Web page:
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  1. #11

    Default Re: Hydraulics help, loader schematic, information

    unless you have the exact measurement of the pivot to cylinder distance, or you have a cad to work it out, it is almost impossible to get it right by trial and error. Moving the pivot of the cylinder by an inch and affect your curl by 10-15 degrees depending on the leverage you are using.
    Unless you have done this before, maybe you should order a plan by sending in a cheque. Any changes you have to make will inevitably costs you a lot more than that. The price of hydraulic fittings are not cheap and you have to be pretty exact when you are plumbing it. I do not know how much it costs for the plans, but I am sure it's worth it.
    I design my SKID STEER ( see junkyard skid steer ) with a cad, and even then, have to make a couple of changes that costs me a lot of time. Fortunately, I have all the stuff lying around and does not costs me a great deal of money.

  2. #12
    Veteran Member
    Join Date
    Nov 2004

    Default Re: Hydraulics help, loader schematic, information

    Im using ProDesktop, I can get it pretty close on there, the final bit is with the rams on tack in the place I worked out with ProDesktop and try, then retack, weld when right. All this before it even takes a look at any hose.
    When I was making the linkage for the plough i made pieces out of wood and cut them before i used metal to get the right lengths for parts, I dont see why i cant do a similar thing to get the right spaces for the rams.
    I dont see how it is difficult to move a piviot pin, just grind and reweld the piviot where you want it.
    Why do I need to plumb it it before ive tested it my moving it by hand (engine hoist) with the cylinders just in place?
    Im not just blundering in blind, I am gunna have some plans on the computer.
    The plans would probably about $100 after shipping.

    Sorry if this appears a bit irritable, I am most certainly not annoyed, I thank you for your advice.

    I attached a pic of the proposed bucket, I havent started designing the frame yet becuase im deciding on the steel to use. Sorry, the dimentions are inside out because of the way I drew it.
    Im really not in a rush, ive gotta have something to do over winter afterall

    Thanks very much for you insgiht, please advise me on anything ive missed or not got right, I really appretiate the comments, and trust me, I am taking them on board.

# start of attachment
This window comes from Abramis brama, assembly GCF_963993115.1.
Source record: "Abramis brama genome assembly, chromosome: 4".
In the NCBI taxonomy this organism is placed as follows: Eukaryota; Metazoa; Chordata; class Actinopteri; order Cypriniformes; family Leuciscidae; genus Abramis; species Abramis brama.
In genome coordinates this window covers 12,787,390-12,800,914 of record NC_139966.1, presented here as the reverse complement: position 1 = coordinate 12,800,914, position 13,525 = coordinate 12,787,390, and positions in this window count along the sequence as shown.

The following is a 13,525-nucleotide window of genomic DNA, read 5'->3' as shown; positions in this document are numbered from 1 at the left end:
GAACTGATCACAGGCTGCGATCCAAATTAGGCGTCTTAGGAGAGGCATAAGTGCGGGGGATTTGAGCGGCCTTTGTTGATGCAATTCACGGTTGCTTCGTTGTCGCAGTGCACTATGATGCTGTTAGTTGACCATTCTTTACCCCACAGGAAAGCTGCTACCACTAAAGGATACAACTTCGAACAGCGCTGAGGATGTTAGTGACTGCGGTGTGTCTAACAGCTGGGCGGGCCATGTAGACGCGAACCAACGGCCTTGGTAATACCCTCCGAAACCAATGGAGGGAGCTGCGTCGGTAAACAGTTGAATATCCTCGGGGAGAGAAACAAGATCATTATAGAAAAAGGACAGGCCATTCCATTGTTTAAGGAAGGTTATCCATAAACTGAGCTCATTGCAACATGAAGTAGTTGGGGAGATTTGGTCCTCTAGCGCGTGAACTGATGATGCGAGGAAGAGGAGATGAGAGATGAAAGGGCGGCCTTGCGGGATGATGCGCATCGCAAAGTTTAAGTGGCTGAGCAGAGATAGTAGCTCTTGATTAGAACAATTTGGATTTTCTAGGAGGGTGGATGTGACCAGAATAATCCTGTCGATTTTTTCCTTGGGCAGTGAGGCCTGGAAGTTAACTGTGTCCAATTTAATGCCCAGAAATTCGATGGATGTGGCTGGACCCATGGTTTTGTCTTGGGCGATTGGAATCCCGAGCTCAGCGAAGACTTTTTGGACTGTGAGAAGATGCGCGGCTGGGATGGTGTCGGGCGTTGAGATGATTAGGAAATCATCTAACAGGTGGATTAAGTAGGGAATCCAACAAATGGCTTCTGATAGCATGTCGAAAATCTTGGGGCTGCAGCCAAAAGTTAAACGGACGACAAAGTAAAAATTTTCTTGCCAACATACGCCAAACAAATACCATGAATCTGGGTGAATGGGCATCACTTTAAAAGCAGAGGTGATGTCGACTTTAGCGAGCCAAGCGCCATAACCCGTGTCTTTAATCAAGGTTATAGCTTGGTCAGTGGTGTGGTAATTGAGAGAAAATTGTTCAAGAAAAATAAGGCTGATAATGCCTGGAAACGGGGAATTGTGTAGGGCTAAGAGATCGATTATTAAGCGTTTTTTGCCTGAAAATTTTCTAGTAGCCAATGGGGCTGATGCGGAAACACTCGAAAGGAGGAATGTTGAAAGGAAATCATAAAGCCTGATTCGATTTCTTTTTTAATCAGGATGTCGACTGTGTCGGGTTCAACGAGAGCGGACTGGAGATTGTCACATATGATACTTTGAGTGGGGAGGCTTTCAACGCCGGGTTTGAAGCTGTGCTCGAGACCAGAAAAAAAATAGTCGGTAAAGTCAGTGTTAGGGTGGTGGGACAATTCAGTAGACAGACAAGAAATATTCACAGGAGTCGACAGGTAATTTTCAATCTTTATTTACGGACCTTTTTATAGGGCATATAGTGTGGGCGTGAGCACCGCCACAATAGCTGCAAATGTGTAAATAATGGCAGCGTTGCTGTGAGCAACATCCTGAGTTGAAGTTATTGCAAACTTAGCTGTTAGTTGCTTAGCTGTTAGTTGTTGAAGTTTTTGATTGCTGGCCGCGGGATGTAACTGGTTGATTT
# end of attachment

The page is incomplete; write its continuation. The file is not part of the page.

3. #13

    Default Re: Hydraulics help, loader schematic, information

    hydraulic cylinders are almost impossible to extend and contract ( if they are in good working conditions ) at least not 2 inches one that can take 2-3000 PSI. Because of the arm and the curl sort of interact and change the angles, you either have to model it with wood and some sort of extension contraptions or use a cad to simulate the action. When your arm moves up and down, it changes the angles of the curl too. Also the curl / arm mounting point for the cylinder is quite critical ( i.e. have enough clearance. you want to get at least 70 to 80 degrees of curl angles to allow for easy dumping of load when the bucket is raised. Of course all these depends on the max lift you try to achieve and your center point of gravity and how much your tractor weights. I did all the calculations and simulations but forgot the extensions of the hydraulic fittins when the arm is fully raised and have to spend 3 hours grinding away to make it work. ( the cylinders port are slight raised and I did not account for that ).
    Of course, my skid is made of junk metals and have to deal with a lot of weird angles and curves. using straight pieces of material will definitely helps a little, NOT A LOT.

    Anyway, good luck on the project, like you said, do a lot of tagging before putting the final welds on. I am sure you will run into a couple of surprises.

  4. #14